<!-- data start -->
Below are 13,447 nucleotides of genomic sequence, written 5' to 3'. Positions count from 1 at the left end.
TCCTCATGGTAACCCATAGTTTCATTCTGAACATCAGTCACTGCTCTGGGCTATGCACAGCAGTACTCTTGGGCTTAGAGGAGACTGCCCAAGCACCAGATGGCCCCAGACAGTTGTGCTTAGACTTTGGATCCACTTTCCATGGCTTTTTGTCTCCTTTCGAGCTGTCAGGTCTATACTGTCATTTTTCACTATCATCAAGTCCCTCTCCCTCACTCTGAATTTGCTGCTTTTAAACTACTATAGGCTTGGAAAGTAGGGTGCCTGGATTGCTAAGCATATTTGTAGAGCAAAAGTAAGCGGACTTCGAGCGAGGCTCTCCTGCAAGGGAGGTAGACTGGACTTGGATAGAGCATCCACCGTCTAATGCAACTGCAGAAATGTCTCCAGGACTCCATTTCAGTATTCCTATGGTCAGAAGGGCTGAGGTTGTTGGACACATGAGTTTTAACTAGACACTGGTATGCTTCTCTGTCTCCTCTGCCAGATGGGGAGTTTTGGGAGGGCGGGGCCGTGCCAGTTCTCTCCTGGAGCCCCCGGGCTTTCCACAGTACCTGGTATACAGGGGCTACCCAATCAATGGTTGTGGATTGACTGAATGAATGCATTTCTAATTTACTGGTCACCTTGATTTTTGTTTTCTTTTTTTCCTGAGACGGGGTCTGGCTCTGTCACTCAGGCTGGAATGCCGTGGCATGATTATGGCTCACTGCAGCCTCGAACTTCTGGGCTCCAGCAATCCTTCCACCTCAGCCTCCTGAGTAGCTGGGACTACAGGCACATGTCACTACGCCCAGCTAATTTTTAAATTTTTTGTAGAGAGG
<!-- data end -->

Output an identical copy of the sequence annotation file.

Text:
Below are 13,447 nucleotides of genomic sequence, written 5' to 3'. Positions count from 1 at the left end.
TCCTCATGGTAACCCATAGTTTCATTCTGAACATCAGTCACTGCTCTGGGCTATGCACAGCAGTACTCTTGGGCTTAGAGGAGACTGCCCAAGCACCAGATGGCCCCAGACAGTTGTGCTTAGACTTTGGATCCACTTTCCATGGCTTTTTGTCTCCTTTCGAGCTGTCAGGTCTATACTGTCATTTTTCACTATCATCAAGTCCCTCTCCCTCACTCTGAATTTGCTGCTTTTAAACTACTATAGGCTTGGAAAGTAGGGTGCCTGGATTGCTAAGCATATTTGTAGAGCAAAAGTAAGCGGACTTCGAGCGAGGCTCTCCTGCAAGGGAGGTAGACTGGACTTGGATAGAGCATCCACCGTCTAATGCAACTGCAGAAATGTCTCCAGGACTCCATTTCAGTATTCCTATGGTCAGAAGGGCTGAGGTTGTTGGACACATGAGTTTTAACTAGACACTGGTATGCTTCTCTGTCTCCTCTGCCAGATGGGGAGTTTTGGGAGGGCGGGGCCGTGCCAGTTCTCTCCTGGAGCCCCCGGGCTTTCCACAGTACCTGGTATACAGGGGCTACCCAATCAATGGTTGTGGATTGACTGAATGAATGCATTTCTAATTTACTGGTCACCTTGATTTTTGTTTTCTTTTTTTCCTGAGACGGGGTCTGGCTCTGTCACTCAGGCTGGAATGCCGTGGCATGATTATGGCTCACTGCAGCCTCGAACTTCTGGGCTCCAGCAATCCTTCCACCTCAGCCTCCTGAGTAGCTGGGACTACAGGCACATGTCACTACGCCCAGCTAATTTTTAAATTTTTTGTAGAGAGG